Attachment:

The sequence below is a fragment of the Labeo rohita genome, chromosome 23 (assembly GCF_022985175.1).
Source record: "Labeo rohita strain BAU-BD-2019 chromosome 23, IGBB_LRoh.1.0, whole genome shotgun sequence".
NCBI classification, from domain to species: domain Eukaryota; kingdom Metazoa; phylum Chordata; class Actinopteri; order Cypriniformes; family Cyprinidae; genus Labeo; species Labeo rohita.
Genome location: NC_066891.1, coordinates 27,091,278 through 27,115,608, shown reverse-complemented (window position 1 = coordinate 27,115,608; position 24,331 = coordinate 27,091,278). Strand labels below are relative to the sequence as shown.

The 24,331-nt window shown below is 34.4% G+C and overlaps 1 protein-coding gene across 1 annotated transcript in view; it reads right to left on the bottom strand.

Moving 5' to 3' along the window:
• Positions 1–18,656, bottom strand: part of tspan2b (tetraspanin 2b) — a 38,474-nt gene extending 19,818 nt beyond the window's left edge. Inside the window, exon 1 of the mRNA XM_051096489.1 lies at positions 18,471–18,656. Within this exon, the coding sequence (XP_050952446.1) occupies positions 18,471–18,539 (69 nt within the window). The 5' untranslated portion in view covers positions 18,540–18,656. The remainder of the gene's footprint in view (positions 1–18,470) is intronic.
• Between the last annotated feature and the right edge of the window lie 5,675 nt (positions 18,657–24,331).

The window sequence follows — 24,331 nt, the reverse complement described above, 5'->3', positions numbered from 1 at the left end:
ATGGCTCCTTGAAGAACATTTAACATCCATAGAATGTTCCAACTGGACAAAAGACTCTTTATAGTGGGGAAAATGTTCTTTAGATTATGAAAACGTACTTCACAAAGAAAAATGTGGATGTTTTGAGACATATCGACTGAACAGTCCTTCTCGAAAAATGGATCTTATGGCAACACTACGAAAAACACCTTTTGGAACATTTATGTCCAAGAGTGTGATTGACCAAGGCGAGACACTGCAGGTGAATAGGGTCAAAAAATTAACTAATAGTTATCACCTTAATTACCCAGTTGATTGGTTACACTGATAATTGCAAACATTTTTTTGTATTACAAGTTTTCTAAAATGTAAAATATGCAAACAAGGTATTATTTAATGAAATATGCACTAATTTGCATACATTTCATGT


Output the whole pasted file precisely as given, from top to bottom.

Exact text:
The sequence below is a fragment of the Labeo rohita genome, chromosome 23 (assembly GCF_022985175.1).
Source record: "Labeo rohita strain BAU-BD-2019 chromosome 23, IGBB_LRoh.1.0, whole genome shotgun sequence".
NCBI classification, from domain to species: domain Eukaryota; kingdom Metazoa; phylum Chordata; class Actinopteri; order Cypriniformes; family Cyprinidae; genus Labeo; species Labeo rohita.
Genome location: NC_066891.1, coordinates 27,091,278 through 27,115,608, shown reverse-complemented (window position 1 = coordinate 27,115,608; position 24,331 = coordinate 27,091,278). Strand labels below are relative to the sequence as shown.

The 24,331-nt window shown below is 34.4% G+C and overlaps 1 protein-coding gene across 1 annotated transcript in view; it reads right to left on the bottom strand.

Moving 5' to 3' along the window:
• Positions 1–18,656, bottom strand: part of tspan2b (tetraspanin 2b) — a 38,474-nt gene extending 19,818 nt beyond the window's left edge. Inside the window, exon 1 of the mRNA XM_051096489.1 lies at positions 18,471–18,656. Within this exon, the coding sequence (XP_050952446.1) occupies positions 18,471–18,539 (69 nt within the window). The 5' untranslated portion in view covers positions 18,540–18,656. The remainder of the gene's footprint in view (positions 1–18,470) is intronic.
• Between the last annotated feature and the right edge of the window lie 5,675 nt (positions 18,657–24,331).

The window sequence follows — 24,331 nt, the reverse complement described above, 5'->3', positions numbered from 1 at the left end:
ATGGCTCCTTGAAGAACATTTAACATCCATAGAATGTTCCAACTGGACAAAAGACTCTTTATAGTGGGGAAAATGTTCTTTAGATTATGAAAACGTACTTCACAAAGAAAAATGTGGATGTTTTGAGACATATCGACTGAACAGTCCTTCTCGAAAAATGGATCTTATGGCAACACTACGAAAAACACCTTTTGGAACATTTATGTCCAAGAGTGTGATTGACCAAGGCGAGACACTGCAGGTGAATAGGGTCAAAAAATTAACTAATAGTTATCACCTTAATTACCCAGTTGATTGGTTACACTGATAATTGCAAACATTTTTTTGTATTACAAGTTTTCTAAAATGTAAAATATGCAAACAAGGTATTATTTAATGAAATATGCACTAATTTGCATACATTTCATGT